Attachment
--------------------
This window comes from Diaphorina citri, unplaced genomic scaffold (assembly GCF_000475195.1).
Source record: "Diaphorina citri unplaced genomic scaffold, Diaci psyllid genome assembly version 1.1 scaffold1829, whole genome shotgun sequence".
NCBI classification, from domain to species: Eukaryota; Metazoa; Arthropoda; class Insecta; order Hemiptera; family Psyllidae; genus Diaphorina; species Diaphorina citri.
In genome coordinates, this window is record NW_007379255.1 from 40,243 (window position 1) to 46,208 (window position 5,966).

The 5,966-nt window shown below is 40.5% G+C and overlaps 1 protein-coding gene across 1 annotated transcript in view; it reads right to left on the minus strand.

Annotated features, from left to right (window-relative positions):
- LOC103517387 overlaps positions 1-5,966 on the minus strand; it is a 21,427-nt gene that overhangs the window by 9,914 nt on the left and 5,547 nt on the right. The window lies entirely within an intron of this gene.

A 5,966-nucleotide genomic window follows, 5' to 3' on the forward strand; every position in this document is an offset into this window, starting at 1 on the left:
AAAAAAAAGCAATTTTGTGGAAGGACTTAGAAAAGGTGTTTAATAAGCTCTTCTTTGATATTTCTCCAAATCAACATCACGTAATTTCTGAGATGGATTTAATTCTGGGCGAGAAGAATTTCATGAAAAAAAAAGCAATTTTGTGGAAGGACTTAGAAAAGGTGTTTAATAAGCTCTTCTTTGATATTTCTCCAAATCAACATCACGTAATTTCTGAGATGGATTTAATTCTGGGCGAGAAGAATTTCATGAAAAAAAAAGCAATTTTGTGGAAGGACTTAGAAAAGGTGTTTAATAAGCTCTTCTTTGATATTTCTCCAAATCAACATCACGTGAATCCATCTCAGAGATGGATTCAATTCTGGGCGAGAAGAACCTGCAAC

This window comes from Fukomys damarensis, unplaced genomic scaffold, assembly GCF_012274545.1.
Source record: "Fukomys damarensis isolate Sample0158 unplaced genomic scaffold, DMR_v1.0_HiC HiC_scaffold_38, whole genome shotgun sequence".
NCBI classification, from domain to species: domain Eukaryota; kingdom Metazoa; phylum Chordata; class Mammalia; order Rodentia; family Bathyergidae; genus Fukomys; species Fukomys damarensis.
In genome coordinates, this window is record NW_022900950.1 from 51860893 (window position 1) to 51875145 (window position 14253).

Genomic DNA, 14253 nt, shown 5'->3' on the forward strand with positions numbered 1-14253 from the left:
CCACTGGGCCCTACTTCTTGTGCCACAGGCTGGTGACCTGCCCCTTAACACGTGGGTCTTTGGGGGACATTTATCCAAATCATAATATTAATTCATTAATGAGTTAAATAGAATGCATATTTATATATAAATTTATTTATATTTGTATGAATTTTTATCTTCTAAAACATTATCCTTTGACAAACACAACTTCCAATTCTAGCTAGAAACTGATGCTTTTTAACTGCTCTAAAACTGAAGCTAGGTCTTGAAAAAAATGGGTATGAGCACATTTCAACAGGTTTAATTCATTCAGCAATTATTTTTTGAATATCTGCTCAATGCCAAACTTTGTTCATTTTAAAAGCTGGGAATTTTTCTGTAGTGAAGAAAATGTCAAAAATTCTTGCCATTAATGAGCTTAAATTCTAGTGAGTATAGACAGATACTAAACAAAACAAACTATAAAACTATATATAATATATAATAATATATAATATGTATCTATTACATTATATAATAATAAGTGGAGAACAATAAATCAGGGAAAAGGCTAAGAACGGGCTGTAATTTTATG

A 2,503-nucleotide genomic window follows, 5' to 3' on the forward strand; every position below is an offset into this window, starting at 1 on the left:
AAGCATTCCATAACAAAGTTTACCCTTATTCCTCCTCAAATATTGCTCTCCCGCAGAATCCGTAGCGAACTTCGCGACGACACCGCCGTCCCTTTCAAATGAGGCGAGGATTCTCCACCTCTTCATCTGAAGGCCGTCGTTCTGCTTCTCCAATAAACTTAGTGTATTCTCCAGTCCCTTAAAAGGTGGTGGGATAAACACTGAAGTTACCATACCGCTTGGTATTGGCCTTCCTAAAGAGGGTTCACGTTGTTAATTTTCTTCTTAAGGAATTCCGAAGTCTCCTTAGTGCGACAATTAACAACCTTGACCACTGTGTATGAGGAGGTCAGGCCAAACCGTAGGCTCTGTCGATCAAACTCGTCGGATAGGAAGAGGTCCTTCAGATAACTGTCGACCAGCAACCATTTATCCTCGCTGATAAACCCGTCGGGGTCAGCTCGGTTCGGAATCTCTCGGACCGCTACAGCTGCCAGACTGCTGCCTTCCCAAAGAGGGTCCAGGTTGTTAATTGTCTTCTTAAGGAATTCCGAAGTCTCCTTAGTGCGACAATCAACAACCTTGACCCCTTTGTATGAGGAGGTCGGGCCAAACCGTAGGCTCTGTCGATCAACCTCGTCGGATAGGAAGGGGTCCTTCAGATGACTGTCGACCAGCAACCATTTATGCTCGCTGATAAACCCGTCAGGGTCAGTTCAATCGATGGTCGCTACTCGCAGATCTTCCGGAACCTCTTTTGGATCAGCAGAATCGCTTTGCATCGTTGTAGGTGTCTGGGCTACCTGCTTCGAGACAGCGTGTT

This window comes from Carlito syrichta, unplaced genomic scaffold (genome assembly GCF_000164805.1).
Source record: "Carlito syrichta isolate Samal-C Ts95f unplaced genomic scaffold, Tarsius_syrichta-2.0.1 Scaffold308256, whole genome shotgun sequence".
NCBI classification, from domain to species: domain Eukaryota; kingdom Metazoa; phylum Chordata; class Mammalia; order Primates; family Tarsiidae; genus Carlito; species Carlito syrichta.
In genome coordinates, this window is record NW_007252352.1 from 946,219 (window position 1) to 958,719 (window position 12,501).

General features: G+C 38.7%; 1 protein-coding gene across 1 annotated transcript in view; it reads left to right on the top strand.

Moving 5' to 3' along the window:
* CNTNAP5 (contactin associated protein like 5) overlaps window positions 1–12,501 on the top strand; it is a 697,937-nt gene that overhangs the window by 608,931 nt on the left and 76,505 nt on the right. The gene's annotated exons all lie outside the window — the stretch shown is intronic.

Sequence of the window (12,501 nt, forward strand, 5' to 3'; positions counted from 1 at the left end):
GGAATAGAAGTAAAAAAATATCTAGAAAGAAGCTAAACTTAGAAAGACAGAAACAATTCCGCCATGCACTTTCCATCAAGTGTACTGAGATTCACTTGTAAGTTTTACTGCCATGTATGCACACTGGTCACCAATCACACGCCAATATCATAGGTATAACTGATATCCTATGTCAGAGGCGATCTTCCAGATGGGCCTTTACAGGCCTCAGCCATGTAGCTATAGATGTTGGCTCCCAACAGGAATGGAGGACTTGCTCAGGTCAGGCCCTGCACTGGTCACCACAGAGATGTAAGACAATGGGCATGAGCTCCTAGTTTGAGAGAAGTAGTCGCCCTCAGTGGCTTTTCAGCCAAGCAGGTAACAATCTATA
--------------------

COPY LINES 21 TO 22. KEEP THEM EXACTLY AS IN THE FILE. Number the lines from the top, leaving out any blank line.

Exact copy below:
In genome coordinates, this window is record NW_007252352.1 from 946,219 (window position 1) to 958,719 (window position 12,501).

General features: G+C 38.7%; 1 protein-coding gene across 1 annotated transcript in view; it reads left to right on the top strand.